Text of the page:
The Biggest Style Moments in TV History
- Next1 of 14FOX/Photofest
- Previous Next2 of 14CBS/Photofest
- Previous Next3 of 14CBS/Photofest
- Previous Next4 of 14ABC Photo Archives/ABC via Getty Images
- Previous Next5 of 14CBS/Photofest
- Previous Next6 of 14ABC/Photofest
- Previous Next7 of 14NBC/Photofest
- Previous Next8 of 14FOX/Photofest
- Previous Next9 of 14ABC/Photofest
- Previous Next10 of 14FOX/Photofest
- Previous Next11 of 14HBO/Photofest
- Previous Next12 of 14AMC//Photofest
- Previous Next13 of 14The CW/Photofest
- Previous Next14 of 14PBS/Photofest
- The Biggest Style Moments in TV HistoryCeleb Fashion Face-Off: Moms vs. daughters
- 10 Secrets Every Woman Needs to Know Before Online
- Unrealistic Expectations Set By Fashion Bloggers
- 10 Revolutionary Fashion Brands to Shop Now
- 8 Most Flattering Colors for Blondes
- 10 Best Street Style Outfits From Brazil
- World Cup Kicks Off a Fashion Trend
- Easy Ways To Instantly Look More Fashionable
- The Best Of Cannes Street Style 2014
- 12 Stylish Alternatives To Wearing Jeans
- Fitness Clothes You Can Wear Outside the Gym
- Shop 9 Stylish Brands That Give Back
- Elle Cover: Anna Kendrick On Her Sex Appeal
- 10 Perfect Wedding Guest Outfits Under $100
- 10 Ways To Wear Orthotic-Friendly Shoes
- 10 Summer Trends In Plus-Size Clothing
- Elle Cover: Angelina Jolie Opens Up About Brad
- Where are these top models now?
- 10 Perfect Outfits For Your Engagement Photos
Prime-Time Style1 of 14
By Zoe Schaeffer
In honor of the fall season, we're taking a look back at the greatest fashion moments in television history. From Rhoda's wacky headscarves to Ally McBeal's micromini suits, these iconic looks have influenced American fashion—as well as our very own style choices—over the years.
Hippie Chic2 of 14
In the late '60s and early '70s, Peggy Lipton played doe-eyed blonde Julie Barnes on the TV police drama The Mod Squad. Her character's appropriately mod style was both feminine and modern.
Head Start3 of 14
On The Mary Tyler Moore Show, Rhoda's signature style expressed who she was: an independent single woman and the slightly quirky, bohemian best pal to the show's star. She wore handcrafted jewelry and her printed headscarves made her a fashion trendsetter.
Bounce With Me4 of 14
It's no surprise that Farrah Fawcett became a sex symbol in the late '70s as Charlie's Angels rose to popularity. And while she's usually associated with her red swimsuit, she also created a stir by wielding a gun—while going braless.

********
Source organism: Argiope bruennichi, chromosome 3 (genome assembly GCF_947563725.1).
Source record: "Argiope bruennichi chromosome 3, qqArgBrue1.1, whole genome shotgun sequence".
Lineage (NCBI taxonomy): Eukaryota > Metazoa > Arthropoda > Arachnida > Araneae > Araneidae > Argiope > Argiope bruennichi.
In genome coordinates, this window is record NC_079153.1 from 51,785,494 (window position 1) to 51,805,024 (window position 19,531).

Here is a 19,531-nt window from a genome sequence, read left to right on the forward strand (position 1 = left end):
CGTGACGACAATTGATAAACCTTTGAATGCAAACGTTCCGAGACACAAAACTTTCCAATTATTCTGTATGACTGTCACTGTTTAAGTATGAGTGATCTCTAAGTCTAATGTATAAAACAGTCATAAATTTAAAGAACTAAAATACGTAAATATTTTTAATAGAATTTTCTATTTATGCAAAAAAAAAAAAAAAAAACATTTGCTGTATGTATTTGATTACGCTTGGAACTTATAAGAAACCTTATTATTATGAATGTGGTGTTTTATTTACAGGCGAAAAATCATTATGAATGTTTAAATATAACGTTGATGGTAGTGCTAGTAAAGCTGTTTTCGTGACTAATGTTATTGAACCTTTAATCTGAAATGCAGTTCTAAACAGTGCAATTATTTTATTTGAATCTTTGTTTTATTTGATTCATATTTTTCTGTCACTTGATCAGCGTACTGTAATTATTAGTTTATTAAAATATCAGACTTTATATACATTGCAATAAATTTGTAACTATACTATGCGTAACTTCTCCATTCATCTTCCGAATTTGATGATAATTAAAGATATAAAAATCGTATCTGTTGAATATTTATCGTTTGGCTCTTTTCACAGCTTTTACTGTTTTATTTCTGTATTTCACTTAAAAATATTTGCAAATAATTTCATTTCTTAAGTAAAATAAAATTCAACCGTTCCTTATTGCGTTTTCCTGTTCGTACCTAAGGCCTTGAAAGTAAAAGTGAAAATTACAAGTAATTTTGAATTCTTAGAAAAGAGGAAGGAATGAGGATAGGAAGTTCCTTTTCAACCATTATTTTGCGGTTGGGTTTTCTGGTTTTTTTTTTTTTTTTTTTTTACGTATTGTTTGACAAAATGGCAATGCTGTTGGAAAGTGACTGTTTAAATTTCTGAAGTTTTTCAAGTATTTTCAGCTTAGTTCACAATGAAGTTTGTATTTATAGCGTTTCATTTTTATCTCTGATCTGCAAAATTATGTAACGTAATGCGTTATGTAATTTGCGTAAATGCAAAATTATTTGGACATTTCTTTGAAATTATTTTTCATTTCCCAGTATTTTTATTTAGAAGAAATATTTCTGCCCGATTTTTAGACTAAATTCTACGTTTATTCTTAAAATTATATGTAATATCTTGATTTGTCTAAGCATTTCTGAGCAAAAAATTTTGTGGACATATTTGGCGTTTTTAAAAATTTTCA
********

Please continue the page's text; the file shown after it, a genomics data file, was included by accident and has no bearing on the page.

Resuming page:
Shorts Story5 of 14
Perhaps the most famous fashion statement in TV history was the pair of shorts worn by Daisy Duke in The Dukes of Hazzard. The denim cut-offs inspired a song in the '90s and today, the itty-bitty bottoms are still popular among teens and grown women with the bodies of teens.
More Is More6 of 14
Thanks to Nolan Miller, the Emmy Award–winning costume designer on Dynasty, sequins and sparkle, floor-length fur and serious shoulder pads became synonymous with '80s glam.
Hats Off7 of 14
While Cliff Huxtable was known for his graphic sweaters during The Cosby Show days, it was Lisa Bonet's effortless, menswear-inspired outfits (complete with her signature hat) that made a lasting fashion impression.
California Dreamin'8 of 14
Many of us took style cues from Beverly Hills 90210's Brenda Walsh and Kelly Taylor, coveting their outfits over the show's ten-year run. One of our favorites? This black-and-white bow prom dress, which inspired plenty of knockoffs in the early '90s.
Teen Spirit9 of 14
When then-unknown Claire Danes played Angela Chase in the ABC soap My So-Called Life, she made grunge-inspired flannels, Doc Martens and vintage floral prints too cool for school. The cult show only lasted one epic season, but the teen-angst look remains timeless.
Skirt the Issue10 of 14
Calista Flockhart's Ally McBeal became known for her miniskirt suits that revealed a whole lot of leg in the courtroom. In one episode, a judge reprimands McBeal for her short skirt and, as her hemlines got higher throughout the series, so did people's eyebrows -- both on and off the show.
What's in a Name?11 of 14
Carrie Bradshaw went through many a style incarnation throughout the run of Sex and the City. From voluminous miniskirts to piled-on pearls, any look Carrie sported was a fashion hit, thanks to the brilliance of costume designer Patricia Field. But it was Carrie's signature nameplate necklace, rediscovered in the series finale, that sent ladies everywhere off to their local jewelers.
Mad, Mad World12 of 14
Ever since Mad Men aired we've been on a nostalgic trip back to the early '60s by way of costume designer Janie Bryant's authentic use of bespoke suits, curve-hugging pencil skirts and floral cocktail dresses. One of our favorite looks? The black knee-length number worn by Betty in Italy. (The donut-like bun we're still iffy on.)
School Scandal13 of 14
Parents averted their eyes when Gossip Girl rose to popularity in 2007. Serena van der Woodsen's school uniform modifications, like pairing knee socks and a pleated mini with an unbuttoned shirt, were far from prim.
Period Piece14 of 14
PBS's hit drama Downton Abbey has repopularized World War I–era style, inspiring Ralph Lauren's airy florals and Karl Lagerfeld's dramatic headpieces. Susanna Buxton, the show's costume designer—who has been nominated for Outstanding Achievement in Design—doesn't miss a beat when it comes to showcasing the evolution of skirt length, which changed dramatically during the early 20th century. Stay tuned for midi- and calf-length skirts in the show's third season.